From a spectators point of view there is a lack of connection between the audience and the player. It is hard enough to know who is at which end, even on TV. From the boundary, nigh on impossible. The only batsman I recall batting without a helmet was the then Captain of the West Indies. Richie Richardson. He wore just a wide brimmed white sun hat and, as a fine hooker of the ball he never ever looked in the lightest danger. Would I have switched to a helmet? I really don’t know. If there was the slightest chance of it impairing my batting - the answer is no. I might have tried one - and then, who knows? It would certainly have improved my playing of slow bowling because I could have practised sweeping without fear of getting a top edge in my face. The ability to sweep is a key part modern batting skills and I would love to have had that in my armoury.
The next time I saw a “helmet” - actually it looked more fitting for a motorcyclist- was a West Indies Tour match against Derbyshire. I had no clue about the identity of the home team batsman protected by a huge heavy duty plastic wrap around visor. The pitch was quick and bouncy and the West Indian fast bowlers were letting loose.
Half a dozen times the ball simply bounced off the face guard and the batsman continued serenely without a sign of any injury. I honestly thought that the days of short-pitched fast bowling were numbered. But I was wrong. Fast bowlers still dominate Test cricket in UK other than on India’s slower, turning pitches.The reason seems to be that batsmen have altered their technique - and not for the better.
What made modern batsmen pick the bat up before the ball is bowled is a bit of a mystery.
And I find it hard to raise an argument in it’s favour. It may help the less talented ones but not much more than that. The most noticeable change is in the stance and head position. Feet wide apart, bat raised and the head upright peering through the bars of the helmet. Here I do argue the toss.
The most obvious flaw is the lack of lateral movement of the feet. Secondly the shoulders are already turned making it much harder to bring the bat down straight. The natural timing that came with swinging the bat up and down is lost. Just as well for some players that the new “super bats” are more forgiving than of old.
There are pluses and minuses when it comes to pulling and hooking. Protected by the helmet these strokes can now be made in front of the face. We always had to get inside the line which made it easier to judge the ones to play or leave alone. All of which would be acceptable if the helmet actually did what it is supposed to do - protect from injury.
Actually there are more injuries, not less. There is the tragic case of the young Australian who was killed by a blow behind the ear. He went to hook, head in line, turned away in the process and paid a dreadful price. This prompted further protective add-ons at the back of the neck which may or may not do what they are supposed to do. The Australian Captain Smith was not wearing these when he was pole-axed, flat on his face in 2019 at Lord’s by Joffre Archer. It has also been put to me that batting with the eyes canted at 30 degrees - as I did and most of the past Test batsmen did - is no longer an option with the face bars straight across. I further doubt the validity of this because we all know when we peer through a wire mesh fence that the closer we get the less we can see the wires.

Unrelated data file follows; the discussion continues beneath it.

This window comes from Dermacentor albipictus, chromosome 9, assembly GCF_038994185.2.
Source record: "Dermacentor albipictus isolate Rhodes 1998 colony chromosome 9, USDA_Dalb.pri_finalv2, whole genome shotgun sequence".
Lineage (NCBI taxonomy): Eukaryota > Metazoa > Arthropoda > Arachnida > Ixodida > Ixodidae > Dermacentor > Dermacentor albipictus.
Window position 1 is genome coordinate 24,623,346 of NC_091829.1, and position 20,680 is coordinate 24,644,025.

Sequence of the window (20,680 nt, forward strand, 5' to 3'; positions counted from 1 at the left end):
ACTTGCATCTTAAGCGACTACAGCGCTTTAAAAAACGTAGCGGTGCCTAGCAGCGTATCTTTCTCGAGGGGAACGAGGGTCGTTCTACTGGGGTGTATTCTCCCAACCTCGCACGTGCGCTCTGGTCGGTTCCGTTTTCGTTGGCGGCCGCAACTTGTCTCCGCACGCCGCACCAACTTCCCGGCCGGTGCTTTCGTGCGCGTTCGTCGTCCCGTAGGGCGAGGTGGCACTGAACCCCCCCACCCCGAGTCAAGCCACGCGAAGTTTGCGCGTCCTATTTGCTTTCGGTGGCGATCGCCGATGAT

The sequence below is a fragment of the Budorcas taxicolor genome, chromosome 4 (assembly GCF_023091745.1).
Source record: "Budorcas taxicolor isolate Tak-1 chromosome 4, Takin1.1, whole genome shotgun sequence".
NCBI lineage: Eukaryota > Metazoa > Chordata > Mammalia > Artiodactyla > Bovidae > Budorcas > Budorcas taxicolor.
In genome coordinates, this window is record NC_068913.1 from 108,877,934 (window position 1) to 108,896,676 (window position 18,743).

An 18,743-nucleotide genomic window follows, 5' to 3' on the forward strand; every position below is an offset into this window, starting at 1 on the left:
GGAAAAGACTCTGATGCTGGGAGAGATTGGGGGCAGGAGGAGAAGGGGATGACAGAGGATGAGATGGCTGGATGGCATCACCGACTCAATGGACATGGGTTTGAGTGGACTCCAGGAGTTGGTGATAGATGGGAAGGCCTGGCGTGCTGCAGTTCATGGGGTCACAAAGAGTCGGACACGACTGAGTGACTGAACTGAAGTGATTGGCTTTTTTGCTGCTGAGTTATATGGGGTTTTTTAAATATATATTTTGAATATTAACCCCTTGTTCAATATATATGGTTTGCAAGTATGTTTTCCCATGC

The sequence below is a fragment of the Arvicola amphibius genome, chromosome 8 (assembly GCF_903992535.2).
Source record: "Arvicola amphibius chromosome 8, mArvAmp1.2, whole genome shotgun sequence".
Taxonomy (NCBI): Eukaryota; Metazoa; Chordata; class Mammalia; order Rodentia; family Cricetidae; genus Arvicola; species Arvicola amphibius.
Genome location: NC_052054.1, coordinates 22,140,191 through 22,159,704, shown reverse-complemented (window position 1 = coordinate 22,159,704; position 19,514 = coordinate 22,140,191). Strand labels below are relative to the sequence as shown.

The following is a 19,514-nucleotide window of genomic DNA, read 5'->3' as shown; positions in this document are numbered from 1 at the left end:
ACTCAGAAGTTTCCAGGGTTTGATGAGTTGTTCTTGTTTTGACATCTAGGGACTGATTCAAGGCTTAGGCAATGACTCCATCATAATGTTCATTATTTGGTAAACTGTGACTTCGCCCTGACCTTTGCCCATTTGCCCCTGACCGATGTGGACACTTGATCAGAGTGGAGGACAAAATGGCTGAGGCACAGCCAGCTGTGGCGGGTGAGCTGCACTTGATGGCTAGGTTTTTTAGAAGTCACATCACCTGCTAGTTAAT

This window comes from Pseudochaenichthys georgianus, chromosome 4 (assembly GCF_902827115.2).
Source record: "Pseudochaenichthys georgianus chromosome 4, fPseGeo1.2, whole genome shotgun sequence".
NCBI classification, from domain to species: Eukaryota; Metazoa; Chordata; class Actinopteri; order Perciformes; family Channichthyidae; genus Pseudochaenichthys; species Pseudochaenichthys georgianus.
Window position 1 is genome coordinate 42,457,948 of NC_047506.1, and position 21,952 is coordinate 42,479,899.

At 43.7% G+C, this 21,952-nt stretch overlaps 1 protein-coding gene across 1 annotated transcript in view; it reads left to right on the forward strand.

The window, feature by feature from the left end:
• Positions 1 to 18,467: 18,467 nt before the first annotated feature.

I remember when I first saw it written that the eyes must be level in the stance. Tell that to Jack Hobbs or Wally Hammond. It was in a little coaching strip in some newspaper under the name of the greatest of wicket-keepers Alan Knott - an unorthodox but talented lower order England run scorer. I asked Alan a supplementary question - does that mean that the two eyes have to be equidistant from the approaching ball? He had no answer even if he had the slightest clue what I was talking about.
It was really a tease, because I went on to shred the need for level eyes in ball games. Citing the fastest ball game in the world ie Rackets where the best players will still middle the ball with their heads down, sideways and every other way. They certainly do not wear helmets. Maybe they and squash players should in fact wear goggles because the balls, hard in rackets and softer in squash are small enough to penetrate the eye socket. There have been blinded players. For all I know, perhaps they do wear some sort of protection.
Going back to batting, there will always be genii like Smith and Kohli who defy all the rules and, who knows, there may be a host of schoolboy batsmen who are already copying them successfully. Aesthetically Smith looks a mess unlike Kohli who is more orthodox but who gains advantage from his helmet by standing a yard outside his crease. I have not seen him face the current Australian attack on hard pitches. That could be a titanic clash, indeed.
Just how professional are our professional cricketers?. Maybe not as professional as they think they are? We have fast bowlers who do not swing the ball and waste the new ball by not making the batsmen play. Spin bowlers who rotate rather than “spin” the ball. Batsmen who play some shots well but others rank badly. Bowlers who seem satisfied to bowl a maiden without a single ball straight or full enough to hit the stumps. I could go on.